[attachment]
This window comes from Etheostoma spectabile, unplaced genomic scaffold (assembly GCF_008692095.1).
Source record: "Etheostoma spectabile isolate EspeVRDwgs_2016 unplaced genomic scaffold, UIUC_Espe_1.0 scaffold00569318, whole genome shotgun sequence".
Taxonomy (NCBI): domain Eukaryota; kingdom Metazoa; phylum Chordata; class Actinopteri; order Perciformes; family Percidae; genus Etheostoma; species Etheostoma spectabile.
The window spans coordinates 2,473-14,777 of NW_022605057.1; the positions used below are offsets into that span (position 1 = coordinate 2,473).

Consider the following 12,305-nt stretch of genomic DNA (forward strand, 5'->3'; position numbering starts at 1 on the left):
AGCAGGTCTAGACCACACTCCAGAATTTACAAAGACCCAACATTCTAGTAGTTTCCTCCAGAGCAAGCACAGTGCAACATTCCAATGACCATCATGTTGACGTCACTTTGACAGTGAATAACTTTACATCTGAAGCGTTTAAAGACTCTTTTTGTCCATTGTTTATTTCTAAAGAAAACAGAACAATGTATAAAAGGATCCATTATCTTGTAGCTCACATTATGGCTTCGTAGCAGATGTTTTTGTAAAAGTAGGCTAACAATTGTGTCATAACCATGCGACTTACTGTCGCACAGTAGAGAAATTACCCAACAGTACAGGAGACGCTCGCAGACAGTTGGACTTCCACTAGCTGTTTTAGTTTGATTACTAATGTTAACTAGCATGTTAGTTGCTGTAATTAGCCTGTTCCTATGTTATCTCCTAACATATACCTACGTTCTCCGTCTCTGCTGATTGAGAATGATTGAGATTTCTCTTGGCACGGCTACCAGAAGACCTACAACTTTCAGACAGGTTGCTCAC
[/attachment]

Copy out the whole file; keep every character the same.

This window comes from Etheostoma spectabile, unplaced genomic scaffold (assembly GCF_008692095.1).
Source record: "Etheostoma spectabile isolate EspeVRDwgs_2016 unplaced genomic scaffold, UIUC_Espe_1.0 scaffold00569318, whole genome shotgun sequence".
Taxonomy (NCBI): domain Eukaryota; kingdom Metazoa; phylum Chordata; class Actinopteri; order Perciformes; family Percidae; genus Etheostoma; species Etheostoma spectabile.
The window spans coordinates 2,473-14,777 of NW_022605057.1; the positions used below are offsets into that span (position 1 = coordinate 2,473).

Consider the following 12,305-nt stretch of genomic DNA (forward strand, 5'->3'; position numbering starts at 1 on the left):
AGCAGGTCTAGACCACACTCCAGAATTTACAAAGACCCAACATTCTAGTAGTTTCCTCCAGAGCAAGCACAGTGCAACATTCCAATGACCATCATGTTGACGTCACTTTGACAGTGAATAACTTTACATCTGAAGCGTTTAAAGACTCTTTTTGTCCATTGTTTATTTCTAAAGAAAACAGAACAATGTATAAAAGGATCCATTATCTTGTAGCTCACATTATGGCTTCGTAGCAGATGTTTTTGTAAAAGTAGGCTAACAATTGTGTCATAACCATGCGACTTACTGTCGCACAGTAGAGAAATTACCCAACAGTACAGGAGACGCTCGCAGACAGTTGGACTTCCACTAGCTGTTTTAGTTTGATTACTAATGTTAACTAGCATGTTAGTTGCTGTAATTAGCCTGTTCCTATGTTATCTCCTAACATATACCTACGTTCTCCGTCTCTGCTGATTGAGAATGATTGAGATTTCTCTTGGCACGGCTACCAGAAGACCTACAACTTTCAGACAGGTTGCTCAC